Northern Ireland’s animal health and welfare initiatives place a spotlight on the power of partnership, said British Veterinary Association (BVA) president Sean Wensley in his speech at BVA’s annual dinner at Stormont.
Mr Wensley opened his speech, addressing the dinner’s 80 guests, by outlining the wide ranging involvement of the veterinary profession in political and public life.
“In our role as guardians against disease in animals we need to be vigilant and continue to work together to keep up the excellent standards of biosecurity achieved so far.”Sean Wensley British Veterinary Association (BVA) president
He said: “Human and animal health and wellbeing are inextricably linked … There is a clear need for partnership working when it comes to this area, and we were delighted to welcome the launch of the new Northern Ireland All Party Group on Animal Welfare providing another strong and joined-up voice for animal welfare in the Assembly.”
Chief veterinary officer Robert Huey responded on behalf of DARD Minister Michelle O’Neill to Mr Wensley’s speech.
Guests at the dinner, hosted by William Irwin MLA, included parliamentarians, key representatives of animal health and welfare organisations and the agri-food industry, media, and senior members of the veterinary profession.
Praising the collaborative effort of local vets, farmers and ministers in surveillance and biosecurity, Mr Wensley highlighted Northern Ireland’s recently awarded Officially Brucellosis Free status (September 2015) – acknowledging in particular the hard work of former chief veterinary officer Bert Houston and current CVO Robert Huey.
Mr Wensley continued: “In our role as guardians against disease in animals we need to be vigilant and continue to work together to keep up the excellent standards of biosecurity achieved so far.”
Mr Wensley acknowledged the continued work of the Omagh laboratory; commended the establishment of the TB Strategic Partnership Group; and referenced the vigilance of DARD, the Agri-Food and Biosciences Institute (AFBI) and Animal Health and Welfare Northern Ireland (AHWNI) in ensuring systems are fit-for-purpose ahead of the roll out of promised Bovine Viral Diarrhoea (BVD) control legislation.
On surveillance, Mr Wensley said: “In Northern Ireland we are fortunate still to have our vital local veterinary practice network – and this must be underpinned by an effective, coordinated system of data capture that will enable us to make the links to control new disease threats, and tackle existing ones.”
Yet he also cautioned: “The role of the private vet as a trusted source of evidence-based advice for farmers in endemic disease control must not be lost in the rush to make cost savings, as pressure is placed on government budgets … Being able to join the dots of disease is crucially important in our increasingly globalised world.”
Mr Wensley also congratulated DARD on taking the initiative to review the 2011 Welfare of Animals Act, following publicity around large scale dog breeding, and called on England, Wales and Scotland to review the effectiveness of their equivalent legislation.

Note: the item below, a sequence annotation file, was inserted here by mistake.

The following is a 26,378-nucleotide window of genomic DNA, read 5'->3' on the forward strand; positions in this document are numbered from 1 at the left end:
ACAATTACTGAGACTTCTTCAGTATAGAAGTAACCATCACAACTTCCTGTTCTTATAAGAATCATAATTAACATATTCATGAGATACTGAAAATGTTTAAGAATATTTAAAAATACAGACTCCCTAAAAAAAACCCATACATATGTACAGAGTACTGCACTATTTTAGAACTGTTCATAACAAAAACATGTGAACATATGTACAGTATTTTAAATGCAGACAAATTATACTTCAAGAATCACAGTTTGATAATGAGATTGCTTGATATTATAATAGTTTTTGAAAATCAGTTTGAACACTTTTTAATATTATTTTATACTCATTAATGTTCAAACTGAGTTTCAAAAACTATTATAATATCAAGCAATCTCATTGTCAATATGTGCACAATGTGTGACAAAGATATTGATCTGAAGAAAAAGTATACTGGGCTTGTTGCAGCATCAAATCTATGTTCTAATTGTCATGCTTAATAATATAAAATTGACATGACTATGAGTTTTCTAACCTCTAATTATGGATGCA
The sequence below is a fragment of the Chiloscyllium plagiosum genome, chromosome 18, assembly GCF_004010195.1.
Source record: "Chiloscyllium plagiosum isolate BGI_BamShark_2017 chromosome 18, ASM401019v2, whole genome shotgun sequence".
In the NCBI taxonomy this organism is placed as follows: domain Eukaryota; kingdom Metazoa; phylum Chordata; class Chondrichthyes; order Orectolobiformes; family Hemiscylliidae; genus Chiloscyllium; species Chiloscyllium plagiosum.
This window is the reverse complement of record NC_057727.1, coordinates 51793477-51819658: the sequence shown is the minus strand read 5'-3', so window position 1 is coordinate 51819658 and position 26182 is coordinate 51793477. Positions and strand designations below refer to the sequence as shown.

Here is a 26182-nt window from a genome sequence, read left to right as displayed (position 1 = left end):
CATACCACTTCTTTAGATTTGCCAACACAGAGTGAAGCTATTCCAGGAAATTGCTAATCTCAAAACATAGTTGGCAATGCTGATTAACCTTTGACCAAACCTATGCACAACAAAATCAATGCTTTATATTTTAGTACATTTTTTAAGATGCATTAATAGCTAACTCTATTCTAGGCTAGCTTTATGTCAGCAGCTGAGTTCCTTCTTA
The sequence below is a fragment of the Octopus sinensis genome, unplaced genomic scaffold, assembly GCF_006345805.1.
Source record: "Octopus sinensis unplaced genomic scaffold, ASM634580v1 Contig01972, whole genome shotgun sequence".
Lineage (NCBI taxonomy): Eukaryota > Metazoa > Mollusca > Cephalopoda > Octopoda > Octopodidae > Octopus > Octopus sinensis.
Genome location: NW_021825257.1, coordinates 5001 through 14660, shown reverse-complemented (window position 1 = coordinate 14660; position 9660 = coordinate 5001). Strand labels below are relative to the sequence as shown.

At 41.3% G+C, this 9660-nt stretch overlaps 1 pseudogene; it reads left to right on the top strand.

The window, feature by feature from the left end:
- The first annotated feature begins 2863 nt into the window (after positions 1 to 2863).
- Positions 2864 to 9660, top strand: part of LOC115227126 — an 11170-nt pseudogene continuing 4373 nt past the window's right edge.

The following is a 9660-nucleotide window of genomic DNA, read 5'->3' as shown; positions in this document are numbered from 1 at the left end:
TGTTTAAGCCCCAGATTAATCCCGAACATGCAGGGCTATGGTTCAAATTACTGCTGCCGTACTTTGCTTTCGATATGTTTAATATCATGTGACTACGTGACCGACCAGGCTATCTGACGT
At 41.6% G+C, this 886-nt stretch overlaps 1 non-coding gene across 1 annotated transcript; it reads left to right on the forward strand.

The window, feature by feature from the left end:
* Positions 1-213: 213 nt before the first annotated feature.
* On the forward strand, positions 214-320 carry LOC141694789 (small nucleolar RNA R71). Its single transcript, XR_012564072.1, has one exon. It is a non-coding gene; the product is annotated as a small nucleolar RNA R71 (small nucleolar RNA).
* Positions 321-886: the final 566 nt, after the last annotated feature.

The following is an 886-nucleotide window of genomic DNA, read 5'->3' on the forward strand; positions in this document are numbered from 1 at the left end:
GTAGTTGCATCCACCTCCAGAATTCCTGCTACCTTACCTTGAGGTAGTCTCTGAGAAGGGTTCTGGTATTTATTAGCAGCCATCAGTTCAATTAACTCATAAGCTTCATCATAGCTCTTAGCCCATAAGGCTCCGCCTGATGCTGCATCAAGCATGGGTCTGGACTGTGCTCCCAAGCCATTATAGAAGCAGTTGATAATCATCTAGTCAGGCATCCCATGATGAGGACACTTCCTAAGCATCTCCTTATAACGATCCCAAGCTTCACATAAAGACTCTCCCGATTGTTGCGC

In response to DARD’s consultation BVA called for a review of the regulations on dog breeding establishments.
Mr Wensley said: “We looked beyond the issue of implementation and specifically called for a review of the actual regulations on dog breeding establishments, which are inadequate in a number of respects, including socialisation and health screening, amongst other things.”
Emphasising the value of partnership within the wider vet-led team, Mr Wensley highlighted the role of veterinary nurses: “Veterinary nurses are an integral part of the veterinary team … I know there has been focused support for veterinary nurse training by DARD, the College of Agriculture, Food and Rural Enterprise, and within the profession itself.”
He asked guests to join BVA in supporting the Royal College of Veterinary Surgeons (RCVS) campaign to legally protect the title of veterinary nurse, by adding their names to the 20,000-strong e-petition.
Mr Wensley looked to the future of the profession in outlining the joint BVA/RCVS Vet Futures project, the report of which will be launched during BVA Congress at London Vet Show next week (19-20 November). A number of key themes were identified from UK-wide workshops with veterinary surgeons, nurses and students including veterinary wellbeing.
Mr Wensley said: “BVA is keen to ensure we continue to offer the support and representation that we know is needed in the years after graduation and that is why we are reinvigorating and revitalising the Young Vet Network … building on the successes of groups such as the thriving Young Vet Network here.”
Vet Futures also aims to celebrate the wider role of vets and Mr Wensley concluded his speech by saying: “It’s hard to overstate the role of vets in society, but I think it’s easy to understate it.”
Other topics covered in the speech included: One Health; antimicrobial resistance; BVA’s welfare at slaughter campaign; sustainable animal agriculture; BVA’s Animal Welfare Strategy (2016); the NI Private Member’s Motion on the Use of Wild Animals in Circuses; and BVA’s work with the UK and Irish Pet Advertising Advisory Groups (PAAG, IPAAG) on minimum standards for online trading.